# TemperatureMeasurements

I'm sure you know the difference between hot and cold water. If not, stir your iced drink and your boiling soup a while with your finger and you shall know. You probably also know the difference between a cold piece of iron an a hot one. If not, just touch the exhaust pipe of your car after you went for a long ride.
It's easy to know if an inanimate object is hot or cold. You find out by touching it. With animated objects it might be more difficult. How hot is that lady over there? Finding out by touching might not be such a good idea.
How about measuring "hotness" or "coldness"? That means to put a number on coldness and hotness and call it temperature.
Typically you must now touch the object with some device that gives you a response on some scale.
You now have two problems:
1. What kind of device could do that?
2. What kind of scale should I choose?
Despite appearances, the two problems are completely unconnected. That becomes clear immediately if you look at the simplest device for measuring temperature: the good old mercury (Hg) thermometer. Mercury (or other liquids like alcohol) expand when becoming hot, and the top of a column of the stuff contained in a thin glass capillary will climb up if the temperature goes up.
OK, we solved the first problem. We now have some device that responds to temperature by moving a "pointer" (the top of the column) up and down a scale.
But what kind of number do I put on the scale next to the capillary? Is there some universal principle that I can use for guidance?
Yes there is. For questions like this, the universal principle is:

In this case she will weasel a bit. She might mumble that the best way would be to express temperature in terms of energy, but that you won't get this, and that the next best thing would be to use the so-called absolute temperature scale, which gives temperatures in "Kelvin (K)". It's just Kelvin, not "degree Kelvin"; no oK.
However, if you press her a bit, she will admit that in everyday life she actually uses centigrades (oC), degree Fahrenheits (oF) or whatever else she grew up with (if she is of French origin it might be Réaumur (oR) but we won't hold that against her).

 Temperature measuring devices called thermometers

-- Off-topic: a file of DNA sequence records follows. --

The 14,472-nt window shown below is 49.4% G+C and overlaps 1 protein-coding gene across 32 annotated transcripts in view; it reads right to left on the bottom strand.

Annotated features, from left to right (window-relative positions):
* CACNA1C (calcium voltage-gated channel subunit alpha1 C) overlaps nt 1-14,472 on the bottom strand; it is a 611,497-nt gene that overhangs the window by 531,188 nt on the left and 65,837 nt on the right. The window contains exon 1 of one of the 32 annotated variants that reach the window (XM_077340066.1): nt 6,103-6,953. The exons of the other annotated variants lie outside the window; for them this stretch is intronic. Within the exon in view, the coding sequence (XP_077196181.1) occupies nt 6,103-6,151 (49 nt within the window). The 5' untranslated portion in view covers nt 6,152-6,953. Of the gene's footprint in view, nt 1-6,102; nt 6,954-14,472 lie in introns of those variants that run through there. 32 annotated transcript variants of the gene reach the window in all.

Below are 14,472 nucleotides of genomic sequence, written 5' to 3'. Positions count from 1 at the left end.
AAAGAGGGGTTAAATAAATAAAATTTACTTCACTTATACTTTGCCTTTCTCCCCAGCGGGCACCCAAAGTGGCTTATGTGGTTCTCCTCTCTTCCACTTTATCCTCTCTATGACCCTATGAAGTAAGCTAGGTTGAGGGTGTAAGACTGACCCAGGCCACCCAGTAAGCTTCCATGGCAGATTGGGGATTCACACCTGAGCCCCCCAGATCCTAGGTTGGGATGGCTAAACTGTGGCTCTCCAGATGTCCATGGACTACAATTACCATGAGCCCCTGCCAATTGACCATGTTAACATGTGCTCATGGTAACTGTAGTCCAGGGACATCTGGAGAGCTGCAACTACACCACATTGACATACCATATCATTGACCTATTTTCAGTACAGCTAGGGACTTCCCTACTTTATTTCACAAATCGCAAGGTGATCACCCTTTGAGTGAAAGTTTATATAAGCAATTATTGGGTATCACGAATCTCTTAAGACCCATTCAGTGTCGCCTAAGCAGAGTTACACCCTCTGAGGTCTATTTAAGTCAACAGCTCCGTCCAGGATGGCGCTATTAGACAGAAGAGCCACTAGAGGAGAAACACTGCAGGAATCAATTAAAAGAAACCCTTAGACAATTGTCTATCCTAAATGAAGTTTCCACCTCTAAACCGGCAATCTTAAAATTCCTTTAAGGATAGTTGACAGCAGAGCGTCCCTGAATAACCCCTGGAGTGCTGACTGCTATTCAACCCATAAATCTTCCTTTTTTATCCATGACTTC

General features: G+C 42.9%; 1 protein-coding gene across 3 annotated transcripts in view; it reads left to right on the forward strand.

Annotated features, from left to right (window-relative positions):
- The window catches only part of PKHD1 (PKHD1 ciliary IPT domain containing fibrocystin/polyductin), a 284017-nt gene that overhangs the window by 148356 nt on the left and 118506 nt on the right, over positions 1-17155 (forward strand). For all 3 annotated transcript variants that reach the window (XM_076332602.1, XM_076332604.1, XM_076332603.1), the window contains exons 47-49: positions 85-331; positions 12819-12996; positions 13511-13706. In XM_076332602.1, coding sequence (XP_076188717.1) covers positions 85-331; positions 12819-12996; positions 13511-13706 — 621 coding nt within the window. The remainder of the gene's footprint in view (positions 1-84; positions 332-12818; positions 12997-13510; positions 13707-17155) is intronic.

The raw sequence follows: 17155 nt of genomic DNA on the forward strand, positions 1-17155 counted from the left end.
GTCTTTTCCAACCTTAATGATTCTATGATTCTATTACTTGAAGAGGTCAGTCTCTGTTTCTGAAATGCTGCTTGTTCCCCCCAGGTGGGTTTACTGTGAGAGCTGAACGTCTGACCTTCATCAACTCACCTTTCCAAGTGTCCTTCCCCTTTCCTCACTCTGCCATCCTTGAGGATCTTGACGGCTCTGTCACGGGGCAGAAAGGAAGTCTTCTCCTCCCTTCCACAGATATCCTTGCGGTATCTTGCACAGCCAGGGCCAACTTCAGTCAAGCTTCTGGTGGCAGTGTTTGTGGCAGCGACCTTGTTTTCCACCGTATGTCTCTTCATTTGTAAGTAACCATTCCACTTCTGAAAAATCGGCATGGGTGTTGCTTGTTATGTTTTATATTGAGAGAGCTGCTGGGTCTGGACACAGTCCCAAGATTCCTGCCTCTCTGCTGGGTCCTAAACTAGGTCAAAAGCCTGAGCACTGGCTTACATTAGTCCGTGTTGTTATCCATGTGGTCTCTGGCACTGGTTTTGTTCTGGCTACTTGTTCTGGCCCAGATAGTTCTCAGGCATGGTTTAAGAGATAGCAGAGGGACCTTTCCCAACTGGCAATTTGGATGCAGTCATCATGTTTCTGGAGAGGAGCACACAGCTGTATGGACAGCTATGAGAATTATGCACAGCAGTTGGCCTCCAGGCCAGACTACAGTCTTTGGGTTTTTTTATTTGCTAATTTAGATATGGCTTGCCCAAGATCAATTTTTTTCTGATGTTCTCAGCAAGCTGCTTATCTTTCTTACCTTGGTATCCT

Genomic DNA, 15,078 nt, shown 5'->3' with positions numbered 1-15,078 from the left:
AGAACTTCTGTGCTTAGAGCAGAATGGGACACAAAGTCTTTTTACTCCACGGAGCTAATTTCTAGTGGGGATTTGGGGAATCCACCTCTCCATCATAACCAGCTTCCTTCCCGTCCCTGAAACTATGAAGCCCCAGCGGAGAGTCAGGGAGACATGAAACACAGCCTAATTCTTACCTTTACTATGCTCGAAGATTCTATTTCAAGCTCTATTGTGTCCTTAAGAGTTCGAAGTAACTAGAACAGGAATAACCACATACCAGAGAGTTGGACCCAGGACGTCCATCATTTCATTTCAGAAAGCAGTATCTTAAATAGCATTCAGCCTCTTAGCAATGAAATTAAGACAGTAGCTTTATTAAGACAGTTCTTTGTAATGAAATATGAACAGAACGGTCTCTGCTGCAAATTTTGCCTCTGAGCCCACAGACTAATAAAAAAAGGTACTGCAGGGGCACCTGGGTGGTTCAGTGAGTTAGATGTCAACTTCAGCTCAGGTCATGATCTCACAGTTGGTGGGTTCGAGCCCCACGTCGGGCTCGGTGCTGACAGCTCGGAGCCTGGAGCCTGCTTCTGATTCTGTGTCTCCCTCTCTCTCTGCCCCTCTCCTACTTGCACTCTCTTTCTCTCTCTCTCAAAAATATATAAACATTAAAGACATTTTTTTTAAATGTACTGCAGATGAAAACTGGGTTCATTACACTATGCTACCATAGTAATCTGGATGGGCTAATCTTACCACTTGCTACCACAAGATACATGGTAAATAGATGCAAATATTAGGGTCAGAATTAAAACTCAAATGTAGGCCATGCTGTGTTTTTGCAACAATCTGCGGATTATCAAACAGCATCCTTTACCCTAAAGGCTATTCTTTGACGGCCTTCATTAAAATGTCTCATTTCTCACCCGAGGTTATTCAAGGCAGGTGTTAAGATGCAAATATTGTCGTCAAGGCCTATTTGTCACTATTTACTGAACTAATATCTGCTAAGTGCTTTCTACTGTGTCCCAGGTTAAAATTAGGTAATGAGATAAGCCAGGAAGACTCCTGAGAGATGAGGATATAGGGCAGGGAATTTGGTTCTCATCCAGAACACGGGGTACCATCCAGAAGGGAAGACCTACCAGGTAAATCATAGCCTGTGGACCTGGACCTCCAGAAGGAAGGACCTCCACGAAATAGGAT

Both thermometers measure the same thing ("temperature") but with different scales: degree Celsius or degree Fahrenheit.
The guys who invented the first thermometers (there were only guys, female scientists hadn't been invented or discovered yet) had different ideas about how to fix a scale.
The Swedish astronomer Anders Celsius in 1742 assigned 0 °C to the freezing point of water and 100 °C to the boiling point. In between the scale was subdivided in 100 parts (defining a temperature difference of 1 °C), which allows to extrapolate to temperatures above 100 °C and below 0 °C. 1)
The Celsius scale is the scale almost everybody uses today (even the French).
Daniel Gabriel Fahrenheit, a German from Danzig, begged to differ in 1714. He picked as the zero point (0 °F) of his scale the low temperature of the stiff winter 1708/1709 in Danzig (-17,8 °C on the Celsius scale), because he wanted to avoid negative numbers. For rather obscure reasons 2) he took 32 °F for the freezing point of water, which automatically leads to 96 °F as another fixed point for the body temperature of humans.
From a scientific point of view the Fahrenheit scale is problematic because its fixed points are not well defined. From a practical point of view it is a great scale because 0 °F - 100 °F defines about the extremes of temperature humans may experience. You know that 0 °F is lousily cold and 100 °F is scaldingly hot.
Fahrenheit is still the official scale of the United States, Thailand and Belize; in Canada it is retained as a secondary scale. The rest of humankind uses °C or "centigrades".
René Antoine Ferchault de Réaumur proposed a scale with 0 °R as the freezing point of water and 80 °R for the boiling point. Why 80 and not 100 or 72,6 or whatever was a kind of mystery until I found the explanation. 3)
My own explanation was that the French have trouble counting beyond 20, and going up to 100 was just too challenging. 80, in French is "quatre vingt", i.e. 4 times 20; 90 is "quatre-vingt-dix", i.e. 4 times 20 and 10. Counting just gets too complicated above eighty.
There are several other scales, all but forgotten, and I won't go into this anymore.
Instead we give a look at the scientifically important Kelvin scale or absolute temperature scale. It rests on the tremendous insight that there is a lowest temperature, a coldness that cannot be surpassed, a natural absolute zero point of temperature. You can't do better than that to define 0 K or zero Kelvin.
Going up is done with intervals borrowed from the Celsius scale. A difference of 10 K is the same difference between some two temperatures as 10 oC difference.
There is no particular reason for using Celsius, except that it was convenient for the majority of scientists who were used to the Celsius scale by their upbringing.
The Kelvin scale is so important in science because absolute temperature measured in Kelvin (and then always abbreviated T) can go right into equations and formulae.
Here is a conversion diagram for the four scales discussed:

 The following footnotes come all from this article: W. Dreyer, W.H. Müller and W. Weiss: "Tales of Thermodynamics and Obscure Applications of the Second Law", Continuum Mechanics, Thermodyn. 12 (2000) pp 151 - 184 1) 2) 3) .

Glossary

Invention or Discovery?

History of Carbon

4.3.1 Nirvana for Crystals

2.1.1 Bang it!

Units of Length, Area, and Volume

4.4.1 Perfect Crystals and the Second Law

6.1.1 It Takes Two to Tango

4. Mercury

The Second Law

8.3.3 Bang it!

© H. Föll (Iron, Steel and Swords script)